29to spend a few days with me here. I can't make her comfortable but
30she'll put up at the hotel which is very good. The Governor & his wife
31were there too. She's a very nice little woman, so girlish looking,
32but when-ever I looked at him I thought of Con Lytton & the forced
33feeding! He invited me to go & stay with them at Pretoria; but I told
34him Pretoria doesn't suit my health, which is quite true.
35
36 Love to all the dear children & Mr Murray & yourself above all.
37 Olive
38
39
40
Notation
Cronwright-Schreiner's (1924) version of this letter is incorrect in various respects.

Letter Reference Olive Schreiner: Mimmie Murray 2001.24/27
ArchiveNational English Literary Museum, Grahamstown
Epistolary TypeLetter
Letter Date9 August 1912
Address FromDe Aar, Northern Cape
Address To
Who ToAndre Murray
Other Versions
PermissionsPlease read before using or citing this transcription
Legend
The Project is grateful to the National English Literary Museum (NELM) for kindly allowing us to transcribe this Olive Schreiner letter, which is part of its Manuscript Collections.
1 De Aar
2 Aug 9th 1912.
3
4 Dear Andre
5
6 I wonder how you are all getting on: if you are still down at the
7lower farm or back at Port Lock. Here is quite hot today. I love my
8beautiful rug you children sent me so much. It makes my little sitting
9room look quite cosy. I have it on the sofa. I wonder if you are going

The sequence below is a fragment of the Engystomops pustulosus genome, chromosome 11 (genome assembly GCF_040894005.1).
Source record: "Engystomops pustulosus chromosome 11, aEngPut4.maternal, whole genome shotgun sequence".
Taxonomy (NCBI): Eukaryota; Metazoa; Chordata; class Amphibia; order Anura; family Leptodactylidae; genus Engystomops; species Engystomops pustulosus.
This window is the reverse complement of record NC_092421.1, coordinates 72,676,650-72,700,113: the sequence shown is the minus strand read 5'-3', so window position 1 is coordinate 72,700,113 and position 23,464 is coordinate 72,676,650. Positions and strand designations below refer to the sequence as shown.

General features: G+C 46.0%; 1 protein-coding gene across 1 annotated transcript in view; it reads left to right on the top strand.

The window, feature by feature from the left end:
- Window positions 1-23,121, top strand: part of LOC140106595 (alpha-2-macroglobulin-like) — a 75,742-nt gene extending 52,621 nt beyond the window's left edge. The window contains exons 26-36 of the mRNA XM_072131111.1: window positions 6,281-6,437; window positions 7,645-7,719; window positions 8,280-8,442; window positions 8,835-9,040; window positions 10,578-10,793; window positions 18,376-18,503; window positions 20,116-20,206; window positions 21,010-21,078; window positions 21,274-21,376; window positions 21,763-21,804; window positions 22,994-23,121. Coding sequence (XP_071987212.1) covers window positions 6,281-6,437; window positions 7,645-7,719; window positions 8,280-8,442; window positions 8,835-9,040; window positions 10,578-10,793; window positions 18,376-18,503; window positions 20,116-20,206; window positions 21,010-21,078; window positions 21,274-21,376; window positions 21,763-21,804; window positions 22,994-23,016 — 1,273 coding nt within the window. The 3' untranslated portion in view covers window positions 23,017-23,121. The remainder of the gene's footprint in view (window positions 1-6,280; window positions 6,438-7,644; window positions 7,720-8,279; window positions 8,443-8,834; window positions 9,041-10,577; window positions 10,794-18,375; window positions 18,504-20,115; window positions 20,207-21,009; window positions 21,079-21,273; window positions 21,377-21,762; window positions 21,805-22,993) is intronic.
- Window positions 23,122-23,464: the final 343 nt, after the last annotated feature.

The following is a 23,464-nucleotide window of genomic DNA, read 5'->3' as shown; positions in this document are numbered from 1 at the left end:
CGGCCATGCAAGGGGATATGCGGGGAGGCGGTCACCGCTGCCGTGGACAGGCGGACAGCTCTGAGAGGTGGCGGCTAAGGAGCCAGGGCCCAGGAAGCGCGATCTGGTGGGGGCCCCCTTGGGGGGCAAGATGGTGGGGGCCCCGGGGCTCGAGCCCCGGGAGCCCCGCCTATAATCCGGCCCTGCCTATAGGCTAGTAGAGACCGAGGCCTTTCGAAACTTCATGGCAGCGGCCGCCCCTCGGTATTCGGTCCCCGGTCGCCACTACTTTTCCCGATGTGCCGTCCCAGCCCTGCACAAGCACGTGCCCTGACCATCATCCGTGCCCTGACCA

10again to your Aunts next Holidays & if I shall perhaps see you as you
11pass.
12
13 I suppose Bobbie & Kathie will be quite grown & changed when I see
14them next.
15
16 I'm afraid I can't come to Port Lock because its so high for more than
17a few days; but I'm going to find out about the Cawoods' farm, if its
18a thatched roof, & if its not so high, & perhaps I shall go there next
19summer & then I shall be able to come & see you too for a couple of
20days. Give my love to every one unreadable dear old Can Kathie read to
21herself now?
22
23 Your very loving friend
24 Olive Schreiner
25
26

Letter Reference Olive Schreiner: Mimmie Murray 2001.24/28
ArchiveNational English Literary Museum, Grahamstown
Epistolary TypeLetter
Letter Date29 October 1910
Address FromDe Aar, Northern Cape
Address To
Who ToMinnie or Mimmie Murray nee Parkes
Other Versions
PermissionsPlease read before using or citing this transcription
Legend
The Project is grateful to the National English Literary Museum (NELM) for kindly allowing us to transcribe this Olive Schreiner letter, which is part of its Manuscript Collections.
1 De Aar
2 Oct 29th 1910
3
4 Dear Mrs Murray
5
6 Thank you for your kind letter. I had meant to leave on the 15th. But
7the heat is so great here I think it will have to be Friday the 11th &
8I shall get to Graaff Reinet on the 12th. I'm not sure if my husband
9will be able to come with me, he has so much important business He
10thanks you very much for your kind & warm invitation. Please send the
11enclosed cutting back to me at once as I want to send it to Mrs de
12Villiers
&c.
13
14 Shall I bring my hammock with me, is there any place near my room